Top 25 Healthcare PR 2005: Top 25 Profiles

Maja Pawinska looks at some of the stand-out players in a competitive crowd.

7: RED DOOR COMMUNICATIONS - POUNDS 2,456,241

Red Door's fee income shot up from £1.8m to almost £2.5m in 2004. But the healthy environment meant its peers did well too, and even 25 per cent growth was not enough to stop it slipping one place in the table.

The agency was launched in 2000 by MD Catherine Warne and director Julia Harries, and has achieved five years of growth in a row. Warne puts this year's increase down to 'getting the right balance between consolidation and steady growth'.

Growth came from 60 per cent of the firm's existing client base, as well as from wins including AstraZeneca's Crestor, five brands in Schering's hormone and contraception portfolio, and GlaxoSmithKline business in neuroscience and HIV. The agency also won back the Bayer/GSK account for erectile dysfunction treatment Levitra.

Warne says Red Door continues its policy of recruiting before winning new business, because it doesn't want to overstretch its team. And in 2004, it appointed Mark Sudwell from Lilly's corporate affairs team as associate director. According to the agency's research, last year healthcare journalists name-checked Red Door more times than any other PR agency.

However, Warne says several issues will affect the sector this year, including the Health Select Committee report, continuing pharma mergers and acquisitions, and increased pressure to prove healthcare PR's effectiveness.

'We will be expanding our international and OTC work, but we want to be the best, rather than the biggest,' asserts Warne.

7: COHN & WOLFE HEALTHCARE - NO FIGURES AVAILABLE

Sarbanes-Oxley means that Cohn & Wolfe Healthcare's figures are not available, but industry insiders expect the division to have had double-digit growth in 2004.

New wins for 2004 included AstraZeneca's Axanta and new work for Novartis, as well as winning the UK pitch for the Pfizer/Altana respiratory treatment Daxas. Organic growth for the agency came from work across several GlaxoSmithKline brands.

One of the year's highlights was launching Catalyst, its professional relations and medical education arm. The agency hired Mark Lawson, a senior brand manager at GlaxoSmithKline, to head and develop Catalyst. Another senior hire was Andrew Thomas, who joined as an account director from Lowe Fusion.

The agency also works hard to keep the team happy: secondments are offered to agency offices worldwide; away days allow all staff to contribute to business planning; and in 2004, the agency started its Creative Surgery, which gives external specialists such as journalists, event managers and NHS advisers desk space in exchange for input at brainstorming sessions.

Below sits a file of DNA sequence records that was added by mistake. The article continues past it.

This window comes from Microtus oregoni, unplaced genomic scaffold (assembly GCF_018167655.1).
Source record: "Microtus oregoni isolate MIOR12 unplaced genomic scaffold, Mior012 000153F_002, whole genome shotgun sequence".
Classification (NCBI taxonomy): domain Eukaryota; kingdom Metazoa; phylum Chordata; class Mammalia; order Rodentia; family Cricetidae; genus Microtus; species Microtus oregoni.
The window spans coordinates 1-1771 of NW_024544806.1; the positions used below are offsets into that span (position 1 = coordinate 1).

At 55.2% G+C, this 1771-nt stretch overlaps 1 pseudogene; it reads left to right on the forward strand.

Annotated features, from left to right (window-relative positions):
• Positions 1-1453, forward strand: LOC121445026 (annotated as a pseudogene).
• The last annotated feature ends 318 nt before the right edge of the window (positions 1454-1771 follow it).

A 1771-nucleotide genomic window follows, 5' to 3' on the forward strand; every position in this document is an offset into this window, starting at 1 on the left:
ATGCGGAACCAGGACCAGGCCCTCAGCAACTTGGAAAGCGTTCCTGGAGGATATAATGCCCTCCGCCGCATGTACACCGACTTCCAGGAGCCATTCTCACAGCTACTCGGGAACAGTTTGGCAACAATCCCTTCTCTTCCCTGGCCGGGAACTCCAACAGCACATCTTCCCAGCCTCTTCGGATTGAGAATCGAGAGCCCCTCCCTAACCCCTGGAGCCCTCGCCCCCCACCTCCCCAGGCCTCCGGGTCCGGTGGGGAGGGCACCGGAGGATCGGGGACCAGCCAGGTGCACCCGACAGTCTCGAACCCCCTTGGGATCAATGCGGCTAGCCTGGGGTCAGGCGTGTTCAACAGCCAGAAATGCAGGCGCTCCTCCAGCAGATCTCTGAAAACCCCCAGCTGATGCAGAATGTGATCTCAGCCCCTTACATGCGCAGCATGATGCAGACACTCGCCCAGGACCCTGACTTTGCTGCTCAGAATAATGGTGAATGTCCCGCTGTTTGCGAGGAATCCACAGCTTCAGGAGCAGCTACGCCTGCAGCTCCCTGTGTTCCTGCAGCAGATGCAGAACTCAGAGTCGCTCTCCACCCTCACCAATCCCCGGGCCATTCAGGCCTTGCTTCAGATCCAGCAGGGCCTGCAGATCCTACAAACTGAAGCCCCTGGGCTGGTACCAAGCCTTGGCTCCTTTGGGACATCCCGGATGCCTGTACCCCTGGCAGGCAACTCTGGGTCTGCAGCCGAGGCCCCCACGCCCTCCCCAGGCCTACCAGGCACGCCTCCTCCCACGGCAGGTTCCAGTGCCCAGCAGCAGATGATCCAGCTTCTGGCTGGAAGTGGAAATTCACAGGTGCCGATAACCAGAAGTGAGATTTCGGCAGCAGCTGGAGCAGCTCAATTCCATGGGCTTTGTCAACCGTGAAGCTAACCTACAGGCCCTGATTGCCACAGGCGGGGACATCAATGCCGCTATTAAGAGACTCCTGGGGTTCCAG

Joint MD Jeremy Clark says: 'Competition for major new business will get tougher, and we're quietly confident that we are on top of the policy, media and regulatory environments and have strong enough relationships with clients to move forward.'

9: RESOLUTE COMMUNICATIONS - POUNDS 2,082,316

Resolute had a storming year, doubling its fee income to £2.1m. Again, it is only the success of the rest of the sector that keeps it in the same position in the table this year.

Existing and new clients have bought into the entrepreneurial culture ignited by joint MDs Anna Korving and Paul Blackburn three years ago.

'Clients see us as determined, dynamic and creative, with true grit. The name of the company is exactly right,' asserts Blackburn.

The agency has strengthened its international work and claims true global capability, shown by winning worldwide deals for two Roche oncology drugs, Avastin and Tarceva. New projects also came from Bayer and Procter & Gamble.

Organic growth came from firms including Shire Pharmaceuticals, for which the agency now handles a number of therapeutic areas. PR and medical education for Shire's Xagrid blood-clotting disorder treatment was also among the 2004 wins.

Resolute has a 96 per cent staff retention rate. The team is now 28-strong, up from 13 a year ago. Healthcare industry veteran Phil Sheldon came on board as a director this March, bringing 13 years' experience from his time at Pharmacia in the US, and as head of healthcare for Porter Novelli in New York. He will support the agency's development in the US market. Dr Leo Francis has also joined as a director from medical education house OCC Europe.

This year, the team has a target of £2.25m in fee income. Korving says: 'We've created the kind of agency we always dreamed of working for, but our pace of growth may have to slow so we can maintain client service at a very high level.'

9: OGILVY PR WORLDWIDE - NO FIGURES AVAILABLE

Ogilvy is unable to divulge figures owing to Sarbanes-Oxley, but healthcare practice head Philly Jones asserts that healthcare continued to be a strong area for the agency in 2004.

Jones, who joined Ogilvy last year from her role heading Ruder Finn's global business in New York, says one of the growth factors for the agency has been working more closely with Ogilvy's advertising group in order to provide integrated communications for clients, which include GlaxoSmithKline.